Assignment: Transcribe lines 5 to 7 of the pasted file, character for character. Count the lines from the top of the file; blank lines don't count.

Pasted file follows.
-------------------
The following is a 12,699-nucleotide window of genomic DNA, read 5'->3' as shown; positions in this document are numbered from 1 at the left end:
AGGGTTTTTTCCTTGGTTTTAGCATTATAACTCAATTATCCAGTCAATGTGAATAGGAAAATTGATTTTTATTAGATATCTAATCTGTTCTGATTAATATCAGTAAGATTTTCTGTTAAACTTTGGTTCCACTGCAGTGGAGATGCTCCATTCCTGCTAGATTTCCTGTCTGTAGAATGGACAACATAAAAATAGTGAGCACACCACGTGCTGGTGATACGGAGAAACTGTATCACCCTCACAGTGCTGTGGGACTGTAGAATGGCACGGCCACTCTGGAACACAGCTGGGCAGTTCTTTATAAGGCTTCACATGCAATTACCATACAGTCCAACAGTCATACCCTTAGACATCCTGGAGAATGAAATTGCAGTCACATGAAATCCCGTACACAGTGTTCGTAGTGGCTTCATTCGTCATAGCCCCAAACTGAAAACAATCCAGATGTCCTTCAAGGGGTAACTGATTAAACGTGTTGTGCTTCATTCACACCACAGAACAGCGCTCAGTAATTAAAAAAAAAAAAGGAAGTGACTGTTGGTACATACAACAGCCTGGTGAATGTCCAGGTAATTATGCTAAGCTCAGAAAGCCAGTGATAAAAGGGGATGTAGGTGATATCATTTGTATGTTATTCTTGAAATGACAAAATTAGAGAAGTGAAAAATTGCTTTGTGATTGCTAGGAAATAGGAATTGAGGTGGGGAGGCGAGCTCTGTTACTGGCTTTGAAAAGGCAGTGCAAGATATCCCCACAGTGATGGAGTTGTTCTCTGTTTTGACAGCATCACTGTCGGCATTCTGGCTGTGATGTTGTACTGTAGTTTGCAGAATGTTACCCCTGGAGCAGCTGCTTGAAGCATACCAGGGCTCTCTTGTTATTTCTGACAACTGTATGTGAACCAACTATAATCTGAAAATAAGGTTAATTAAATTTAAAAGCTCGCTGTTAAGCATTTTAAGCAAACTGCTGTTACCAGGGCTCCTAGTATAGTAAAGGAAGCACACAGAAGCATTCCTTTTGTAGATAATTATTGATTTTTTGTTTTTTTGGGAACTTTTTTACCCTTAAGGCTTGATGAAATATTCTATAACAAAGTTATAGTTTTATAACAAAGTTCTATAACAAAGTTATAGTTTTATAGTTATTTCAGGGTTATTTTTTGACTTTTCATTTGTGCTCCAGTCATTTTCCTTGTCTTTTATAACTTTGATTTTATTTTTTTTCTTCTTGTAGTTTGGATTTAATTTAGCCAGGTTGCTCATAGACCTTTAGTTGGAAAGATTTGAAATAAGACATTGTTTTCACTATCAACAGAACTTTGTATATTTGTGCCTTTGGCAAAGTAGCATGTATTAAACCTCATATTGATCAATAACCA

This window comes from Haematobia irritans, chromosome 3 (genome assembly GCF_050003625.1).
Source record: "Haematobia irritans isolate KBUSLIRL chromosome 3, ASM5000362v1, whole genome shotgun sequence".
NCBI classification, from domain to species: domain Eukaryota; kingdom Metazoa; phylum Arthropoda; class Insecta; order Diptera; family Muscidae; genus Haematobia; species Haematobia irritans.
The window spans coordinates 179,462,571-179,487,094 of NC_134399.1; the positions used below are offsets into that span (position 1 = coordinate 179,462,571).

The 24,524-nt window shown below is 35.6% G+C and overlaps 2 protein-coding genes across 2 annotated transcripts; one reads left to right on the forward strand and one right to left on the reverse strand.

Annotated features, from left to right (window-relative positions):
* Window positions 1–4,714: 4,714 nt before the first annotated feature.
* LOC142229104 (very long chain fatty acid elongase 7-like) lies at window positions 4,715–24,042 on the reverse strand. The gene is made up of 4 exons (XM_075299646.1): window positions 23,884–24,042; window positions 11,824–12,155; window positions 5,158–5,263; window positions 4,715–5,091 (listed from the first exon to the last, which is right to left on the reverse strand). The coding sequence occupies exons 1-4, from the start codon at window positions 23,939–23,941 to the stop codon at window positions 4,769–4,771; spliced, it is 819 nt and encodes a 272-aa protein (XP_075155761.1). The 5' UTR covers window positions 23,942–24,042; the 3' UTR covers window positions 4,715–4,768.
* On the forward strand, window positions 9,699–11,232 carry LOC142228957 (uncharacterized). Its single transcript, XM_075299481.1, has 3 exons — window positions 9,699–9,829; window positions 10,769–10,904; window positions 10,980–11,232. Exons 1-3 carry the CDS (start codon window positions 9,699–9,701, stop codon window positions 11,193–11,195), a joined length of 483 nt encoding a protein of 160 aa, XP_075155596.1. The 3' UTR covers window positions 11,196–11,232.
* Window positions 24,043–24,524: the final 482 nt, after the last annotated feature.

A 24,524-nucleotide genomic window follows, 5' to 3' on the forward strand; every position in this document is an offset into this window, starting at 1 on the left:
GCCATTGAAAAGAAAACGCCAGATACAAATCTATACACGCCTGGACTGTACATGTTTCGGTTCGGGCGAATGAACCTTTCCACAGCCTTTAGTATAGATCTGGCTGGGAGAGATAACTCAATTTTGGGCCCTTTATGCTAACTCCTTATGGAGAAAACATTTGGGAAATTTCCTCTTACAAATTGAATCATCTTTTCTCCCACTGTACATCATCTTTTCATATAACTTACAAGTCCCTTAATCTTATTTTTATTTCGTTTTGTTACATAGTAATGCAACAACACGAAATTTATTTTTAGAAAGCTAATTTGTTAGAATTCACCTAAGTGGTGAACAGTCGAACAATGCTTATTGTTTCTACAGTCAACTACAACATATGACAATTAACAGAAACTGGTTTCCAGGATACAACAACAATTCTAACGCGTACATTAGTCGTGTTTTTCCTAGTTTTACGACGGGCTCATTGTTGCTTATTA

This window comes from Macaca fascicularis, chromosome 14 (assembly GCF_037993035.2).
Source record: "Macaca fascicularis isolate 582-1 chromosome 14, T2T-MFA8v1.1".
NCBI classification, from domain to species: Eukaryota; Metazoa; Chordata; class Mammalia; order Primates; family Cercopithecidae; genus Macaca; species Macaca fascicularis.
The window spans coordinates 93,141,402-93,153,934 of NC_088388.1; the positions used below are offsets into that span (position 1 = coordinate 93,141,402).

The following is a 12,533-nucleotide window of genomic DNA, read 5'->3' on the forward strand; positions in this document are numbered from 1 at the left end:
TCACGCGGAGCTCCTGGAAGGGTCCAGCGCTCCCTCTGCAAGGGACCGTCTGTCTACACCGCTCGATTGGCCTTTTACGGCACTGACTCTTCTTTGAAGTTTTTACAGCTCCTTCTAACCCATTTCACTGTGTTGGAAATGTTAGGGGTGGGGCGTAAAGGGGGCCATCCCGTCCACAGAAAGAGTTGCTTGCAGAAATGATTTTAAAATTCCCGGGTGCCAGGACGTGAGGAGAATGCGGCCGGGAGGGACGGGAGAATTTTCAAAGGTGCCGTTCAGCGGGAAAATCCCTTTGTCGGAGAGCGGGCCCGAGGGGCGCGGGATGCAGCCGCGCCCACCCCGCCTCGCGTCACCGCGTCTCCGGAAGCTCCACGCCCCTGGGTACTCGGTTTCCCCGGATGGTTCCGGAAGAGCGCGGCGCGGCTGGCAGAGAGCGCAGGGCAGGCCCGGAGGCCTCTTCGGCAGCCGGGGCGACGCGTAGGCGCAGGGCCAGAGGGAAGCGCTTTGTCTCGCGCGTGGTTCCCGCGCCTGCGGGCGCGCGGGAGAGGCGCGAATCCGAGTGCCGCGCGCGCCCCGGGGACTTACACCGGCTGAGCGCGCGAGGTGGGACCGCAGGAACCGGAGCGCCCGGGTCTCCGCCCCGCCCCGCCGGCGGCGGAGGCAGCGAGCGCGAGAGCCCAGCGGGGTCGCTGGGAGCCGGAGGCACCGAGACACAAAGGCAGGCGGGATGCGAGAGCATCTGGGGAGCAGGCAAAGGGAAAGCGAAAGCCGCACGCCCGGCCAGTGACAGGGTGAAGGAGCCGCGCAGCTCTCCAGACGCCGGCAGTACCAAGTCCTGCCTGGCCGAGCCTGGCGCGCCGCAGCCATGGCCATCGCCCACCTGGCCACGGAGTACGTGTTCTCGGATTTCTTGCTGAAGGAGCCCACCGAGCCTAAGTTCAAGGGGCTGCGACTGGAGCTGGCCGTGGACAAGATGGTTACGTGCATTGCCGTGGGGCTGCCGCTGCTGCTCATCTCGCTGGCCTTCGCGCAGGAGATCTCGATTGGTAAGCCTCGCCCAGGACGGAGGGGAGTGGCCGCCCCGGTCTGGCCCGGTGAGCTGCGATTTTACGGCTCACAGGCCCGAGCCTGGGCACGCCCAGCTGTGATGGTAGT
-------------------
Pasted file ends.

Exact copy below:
NCBI classification, from domain to species: domain Eukaryota; kingdom Metazoa; phylum Arthropoda; class Insecta; order Diptera; family Muscidae; genus Haematobia; species Haematobia irritans.
The window spans coordinates 179,462,571-179,487,094 of NC_134399.1; the positions used below are offsets into that span (position 1 = coordinate 179,462,571).

The 24,524-nt window shown below is 35.6% G+C and overlaps 2 protein-coding genes across 2 annotated transcripts; one reads left to right on the forward strand and one right to left on the reverse strand.